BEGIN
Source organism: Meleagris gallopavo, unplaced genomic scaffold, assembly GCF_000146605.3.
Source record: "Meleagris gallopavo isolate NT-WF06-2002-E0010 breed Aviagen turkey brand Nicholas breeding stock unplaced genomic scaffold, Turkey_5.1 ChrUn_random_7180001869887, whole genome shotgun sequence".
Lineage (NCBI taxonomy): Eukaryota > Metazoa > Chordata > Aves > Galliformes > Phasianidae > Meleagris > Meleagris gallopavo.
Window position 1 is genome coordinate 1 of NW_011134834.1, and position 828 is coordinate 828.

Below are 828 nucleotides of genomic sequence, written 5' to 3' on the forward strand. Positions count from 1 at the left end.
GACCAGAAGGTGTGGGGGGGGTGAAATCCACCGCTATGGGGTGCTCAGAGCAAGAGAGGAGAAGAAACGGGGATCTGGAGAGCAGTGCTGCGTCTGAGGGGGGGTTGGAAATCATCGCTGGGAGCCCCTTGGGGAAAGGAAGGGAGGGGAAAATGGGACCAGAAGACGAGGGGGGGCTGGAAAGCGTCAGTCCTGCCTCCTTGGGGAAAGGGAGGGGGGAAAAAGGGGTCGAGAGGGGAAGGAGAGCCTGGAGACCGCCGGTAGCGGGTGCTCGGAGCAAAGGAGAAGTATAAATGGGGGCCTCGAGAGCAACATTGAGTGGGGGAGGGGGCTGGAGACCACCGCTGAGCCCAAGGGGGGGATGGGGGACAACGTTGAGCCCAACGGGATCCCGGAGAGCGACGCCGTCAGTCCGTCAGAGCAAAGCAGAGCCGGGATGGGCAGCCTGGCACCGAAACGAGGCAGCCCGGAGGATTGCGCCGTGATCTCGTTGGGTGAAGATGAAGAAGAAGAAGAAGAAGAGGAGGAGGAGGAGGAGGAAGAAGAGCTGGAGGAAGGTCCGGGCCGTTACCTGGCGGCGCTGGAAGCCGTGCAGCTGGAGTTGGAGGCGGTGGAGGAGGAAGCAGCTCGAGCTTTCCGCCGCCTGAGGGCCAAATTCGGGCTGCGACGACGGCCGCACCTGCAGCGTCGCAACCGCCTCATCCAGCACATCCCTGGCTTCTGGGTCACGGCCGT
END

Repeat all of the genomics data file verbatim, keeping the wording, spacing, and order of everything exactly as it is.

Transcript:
Source organism: Meleagris gallopavo, unplaced genomic scaffold, assembly GCF_000146605.3.
Source record: "Meleagris gallopavo isolate NT-WF06-2002-E0010 breed Aviagen turkey brand Nicholas breeding stock unplaced genomic scaffold, Turkey_5.1 ChrUn_random_7180001869887, whole genome shotgun sequence".
Lineage (NCBI taxonomy): Eukaryota > Metazoa > Chordata > Aves > Galliformes > Phasianidae > Meleagris > Meleagris gallopavo.
Window position 1 is genome coordinate 1 of NW_011134834.1, and position 828 is coordinate 828.

Below are 828 nucleotides of genomic sequence, written 5' to 3' on the forward strand. Positions count from 1 at the left end.
GACCAGAAGGTGTGGGGGGGGTGAAATCCACCGCTATGGGGTGCTCAGAGCAAGAGAGGAGAAGAAACGGGGATCTGGAGAGCAGTGCTGCGTCTGAGGGGGGGTTGGAAATCATCGCTGGGAGCCCCTTGGGGAAAGGAAGGGAGGGGAAAATGGGACCAGAAGACGAGGGGGGGCTGGAAAGCGTCAGTCCTGCCTCCTTGGGGAAAGGGAGGGGGGAAAAAGGGGTCGAGAGGGGAAGGAGAGCCTGGAGACCGCCGGTAGCGGGTGCTCGGAGCAAAGGAGAAGTATAAATGGGGGCCTCGAGAGCAACATTGAGTGGGGGAGGGGGCTGGAGACCACCGCTGAGCCCAAGGGGGGGATGGGGGACAACGTTGAGCCCAACGGGATCCCGGAGAGCGACGCCGTCAGTCCGTCAGAGCAAAGCAGAGCCGGGATGGGCAGCCTGGCACCGAAACGAGGCAGCCCGGAGGATTGCGCCGTGATCTCGTTGGGTGAAGATGAAGAAGAAGAAGAAGAAGAGGAGGAGGAGGAGGAGGAAGAAGAGCTGGAGGAAGGTCCGGGCCGTTACCTGGCGGCGCTGGAAGCCGTGCAGCTGGAGTTGGAGGCGGTGGAGGAGGAAGCAGCTCGAGCTTTCCGCCGCCTGAGGGCCAAATTCGGGCTGCGACGACGGCCGCACCTGCAGCGTCGCAACCGCCTCATCCAGCACATCCCTGGCTTCTGGGTCACGGCCGT